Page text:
A trio of RIBA past presidents tell us what the government intended when it introduced the new Registration Act (Letters, AJ 11.11.04), but I can't see where they think everything has gone so wrong. Can't they remember the old ARCUK, with its debating chamber full of besuited expense accounters?
It strikes me, as I scan down the excerpts from Hansard that the past presidents give us, that the ARB is fulfilling its role: it is a minimalist body; it has consequently reduced costs; the board is constrained to keep to the core functions, and does not extend itself to cover financial or insurance matters; and the RIBA continues its key role in running visiting boards in education. So what's the problem?
And what's all this nonsense about 'democracy', a muchmaligned word these days? The ARB's role extends beyond representing the profession - its purpose is to protect the consumer. The board derives its democratic foundation through its constitutional links with consumer bodies, as well as the Privy Council As an educator, and an active contributor to the work of the ARB and the RIBA in educational matters, I have to declare that I am impressed by the professionalism of the board. And what's more, if I was outside architecture looking in, I would be convinced that, in terms of the general good, things are a lot better now than when those past presidents ran the show.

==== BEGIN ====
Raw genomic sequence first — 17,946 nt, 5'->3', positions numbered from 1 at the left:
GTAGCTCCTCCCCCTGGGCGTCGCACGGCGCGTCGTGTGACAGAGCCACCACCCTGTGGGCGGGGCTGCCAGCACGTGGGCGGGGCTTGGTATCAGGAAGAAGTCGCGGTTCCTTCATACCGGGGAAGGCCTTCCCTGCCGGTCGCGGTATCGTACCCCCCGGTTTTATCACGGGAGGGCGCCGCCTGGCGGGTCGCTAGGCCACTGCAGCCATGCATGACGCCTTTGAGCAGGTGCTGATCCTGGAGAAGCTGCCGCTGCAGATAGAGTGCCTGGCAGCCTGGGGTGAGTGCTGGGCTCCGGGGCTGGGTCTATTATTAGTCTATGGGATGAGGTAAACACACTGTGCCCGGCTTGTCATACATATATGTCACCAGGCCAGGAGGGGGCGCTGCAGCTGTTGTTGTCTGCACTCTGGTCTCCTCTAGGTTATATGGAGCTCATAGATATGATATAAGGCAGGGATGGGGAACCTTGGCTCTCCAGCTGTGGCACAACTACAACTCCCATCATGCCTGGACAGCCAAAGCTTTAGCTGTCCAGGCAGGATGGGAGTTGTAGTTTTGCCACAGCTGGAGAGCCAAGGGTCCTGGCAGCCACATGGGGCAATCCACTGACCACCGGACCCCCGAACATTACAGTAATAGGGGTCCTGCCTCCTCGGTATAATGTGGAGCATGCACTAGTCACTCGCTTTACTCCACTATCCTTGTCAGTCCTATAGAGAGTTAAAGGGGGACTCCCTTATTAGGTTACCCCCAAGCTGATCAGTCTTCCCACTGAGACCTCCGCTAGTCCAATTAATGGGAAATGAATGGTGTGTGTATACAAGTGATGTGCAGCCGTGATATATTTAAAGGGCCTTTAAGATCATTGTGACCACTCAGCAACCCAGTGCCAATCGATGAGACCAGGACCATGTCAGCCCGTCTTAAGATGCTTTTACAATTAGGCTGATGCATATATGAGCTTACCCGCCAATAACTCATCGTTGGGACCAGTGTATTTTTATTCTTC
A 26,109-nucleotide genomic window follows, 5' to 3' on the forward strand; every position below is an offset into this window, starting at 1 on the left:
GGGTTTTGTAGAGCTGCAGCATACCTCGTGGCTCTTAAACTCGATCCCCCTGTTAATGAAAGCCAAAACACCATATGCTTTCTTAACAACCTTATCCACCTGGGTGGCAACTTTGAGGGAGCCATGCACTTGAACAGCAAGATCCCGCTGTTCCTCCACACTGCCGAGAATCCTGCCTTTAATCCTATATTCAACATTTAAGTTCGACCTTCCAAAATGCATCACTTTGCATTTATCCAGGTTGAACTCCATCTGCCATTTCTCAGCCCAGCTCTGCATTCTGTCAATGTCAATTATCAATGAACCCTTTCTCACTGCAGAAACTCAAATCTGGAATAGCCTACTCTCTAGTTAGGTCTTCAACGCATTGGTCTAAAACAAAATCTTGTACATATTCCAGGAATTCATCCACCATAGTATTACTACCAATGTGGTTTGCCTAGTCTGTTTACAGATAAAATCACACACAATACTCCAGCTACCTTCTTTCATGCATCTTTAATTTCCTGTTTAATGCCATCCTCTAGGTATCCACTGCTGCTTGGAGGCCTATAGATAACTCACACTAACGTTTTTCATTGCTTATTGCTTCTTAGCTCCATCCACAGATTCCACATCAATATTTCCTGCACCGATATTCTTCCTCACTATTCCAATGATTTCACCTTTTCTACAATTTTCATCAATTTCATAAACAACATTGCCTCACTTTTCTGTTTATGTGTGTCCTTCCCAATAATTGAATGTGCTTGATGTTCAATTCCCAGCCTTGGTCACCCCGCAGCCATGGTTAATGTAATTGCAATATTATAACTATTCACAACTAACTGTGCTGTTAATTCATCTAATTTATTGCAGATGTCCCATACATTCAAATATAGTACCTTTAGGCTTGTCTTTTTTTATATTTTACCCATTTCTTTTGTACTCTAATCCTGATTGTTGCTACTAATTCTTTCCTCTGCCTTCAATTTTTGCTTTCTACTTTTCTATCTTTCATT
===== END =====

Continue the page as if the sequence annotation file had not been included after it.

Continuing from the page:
Thom Gorst, past professor, Bath